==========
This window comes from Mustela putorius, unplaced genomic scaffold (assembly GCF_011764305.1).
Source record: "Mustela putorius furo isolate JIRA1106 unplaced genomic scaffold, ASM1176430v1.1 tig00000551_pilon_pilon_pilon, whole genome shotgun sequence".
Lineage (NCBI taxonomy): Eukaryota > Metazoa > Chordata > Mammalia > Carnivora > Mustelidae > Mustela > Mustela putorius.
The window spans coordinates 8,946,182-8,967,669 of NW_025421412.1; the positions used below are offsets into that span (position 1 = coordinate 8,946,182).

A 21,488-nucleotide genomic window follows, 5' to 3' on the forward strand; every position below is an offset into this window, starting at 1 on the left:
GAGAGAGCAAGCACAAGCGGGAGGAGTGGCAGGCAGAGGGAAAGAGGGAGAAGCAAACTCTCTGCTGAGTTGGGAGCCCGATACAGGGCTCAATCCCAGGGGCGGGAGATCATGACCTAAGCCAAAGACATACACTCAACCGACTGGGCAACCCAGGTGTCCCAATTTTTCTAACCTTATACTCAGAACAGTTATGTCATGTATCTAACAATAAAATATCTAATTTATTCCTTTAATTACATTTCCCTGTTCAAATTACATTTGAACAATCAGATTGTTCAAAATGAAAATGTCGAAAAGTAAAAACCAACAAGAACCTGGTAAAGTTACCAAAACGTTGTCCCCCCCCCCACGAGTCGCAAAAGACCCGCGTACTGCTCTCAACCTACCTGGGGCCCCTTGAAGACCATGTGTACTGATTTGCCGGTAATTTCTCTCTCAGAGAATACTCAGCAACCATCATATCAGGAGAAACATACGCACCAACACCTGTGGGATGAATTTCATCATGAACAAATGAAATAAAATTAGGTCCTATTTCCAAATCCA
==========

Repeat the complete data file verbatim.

This window comes from Mustela putorius, unplaced genomic scaffold (assembly GCF_011764305.1).
Source record: "Mustela putorius furo isolate JIRA1106 unplaced genomic scaffold, ASM1176430v1.1 tig00000551_pilon_pilon_pilon, whole genome shotgun sequence".
Lineage (NCBI taxonomy): Eukaryota > Metazoa > Chordata > Mammalia > Carnivora > Mustelidae > Mustela > Mustela putorius.
The window spans coordinates 8,946,182-8,967,669 of NW_025421412.1; the positions used below are offsets into that span (position 1 = coordinate 8,946,182).

A 21,488-nucleotide genomic window follows, 5' to 3' on the forward strand; every position below is an offset into this window, starting at 1 on the left:
GAGAGAGCAAGCACAAGCGGGAGGAGTGGCAGGCAGAGGGAAAGAGGGAGAAGCAAACTCTCTGCTGAGTTGGGAGCCCGATACAGGGCTCAATCCCAGGGGCGGGAGATCATGACCTAAGCCAAAGACATACACTCAACCGACTGGGCAACCCAGGTGTCCCAATTTTTCTAACCTTATACTCAGAACAGTTATGTCATGTATCTAACAATAAAATATCTAATTTATTCCTTTAATTACATTTCCCTGTTCAAATTACATTTGAACAATCAGATTGTTCAAAATGAAAATGTCGAAAAGTAAAAACCAACAAGAACCTGGTAAAGTTACCAAAACGTTGTCCCCCCCCCCACGAGTCGCAAAAGACCCGCGTACTGCTCTCAACCTACCTGGGGCCCCTTGAAGACCATGTGTACTGATTTGCCGGTAATTTCTCTCTCAGAGAATACTCAGCAACCATCATATCAGGAGAAACATACGCACCAACACCTGTGGGATGAATTTCATCATGAACAAATGAAATAAAATTAGGTCCTATTTCCAAATCCA